BUT–and this is a very significant caveat–it is too easy to forget that “the *most* serious threat” we face is still the variety of hostile human beings who possess the means to impose widespread loss of life. If global warming forces the phased relocation of tens of millions of coastal inhabitants, it is still “less serious” than the destruction of two or three mega-cities by nuclear weapons, or the destruction of entire nations by any number of other weapons of mass destruction. We can’t wish them away; we have to prepare, at some level, to both deter and actively combat them and the precursors that lead to their use; and while the US military can and should be a force for global good, some of that good is nothing less than the prevention of old-fashioned, ugly death visited by people who are less concerned about US infrastructure or global warming than they are about regime survival and accumulation of power.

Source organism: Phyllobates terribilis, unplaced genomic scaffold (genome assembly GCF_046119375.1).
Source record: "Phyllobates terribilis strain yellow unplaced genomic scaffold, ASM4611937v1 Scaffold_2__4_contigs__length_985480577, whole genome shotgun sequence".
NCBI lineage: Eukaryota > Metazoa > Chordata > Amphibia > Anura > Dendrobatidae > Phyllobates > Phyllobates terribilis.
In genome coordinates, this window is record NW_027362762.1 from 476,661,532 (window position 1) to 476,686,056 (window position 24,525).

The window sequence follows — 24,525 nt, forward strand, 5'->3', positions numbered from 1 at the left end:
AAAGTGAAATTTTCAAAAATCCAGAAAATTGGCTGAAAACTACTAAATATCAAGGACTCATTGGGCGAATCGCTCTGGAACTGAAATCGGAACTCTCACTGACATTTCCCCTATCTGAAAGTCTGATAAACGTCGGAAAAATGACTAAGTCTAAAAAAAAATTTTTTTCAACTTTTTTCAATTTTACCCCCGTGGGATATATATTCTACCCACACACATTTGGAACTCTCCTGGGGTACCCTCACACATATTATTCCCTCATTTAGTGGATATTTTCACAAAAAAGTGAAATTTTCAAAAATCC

The key is in finding a balance, and more importantly, in having knowledgeable national leaders over time who will properly direct that balance, neither assuming the world is all hostile or all benign. Last time I checked, military professionals are willingly under civilian control and those civilians must know and lead well–or it’s a lot less important how our Academies do their jobs.

  3. A great read on the costs of isolating our military from the American people:

    http://www.nationaljournal.com/magazine/the-great-draft-dodge-20141212

    The academies are arguably less connected to the people than they should be. And this is not solely the fault of the academies, though elitism and a tendency to resort to an enclave strategy when under fire do enter the picture.

    The larger question is how to do we strengthen connections between the military and the people? How do we make the academies less insular? More open to new ideas? And I’m not just talking about more tourists through the gates to watch parades and games.

    • The academies were just as isolated from society when Bradley and Ike went through (ditto Grant and Lee for that matter),and the academies played a greater role in leadership of the services then than today. The rest of the military changed, not the academies, so suggesting changing the academy is the solution to this issue seems a non sequitur.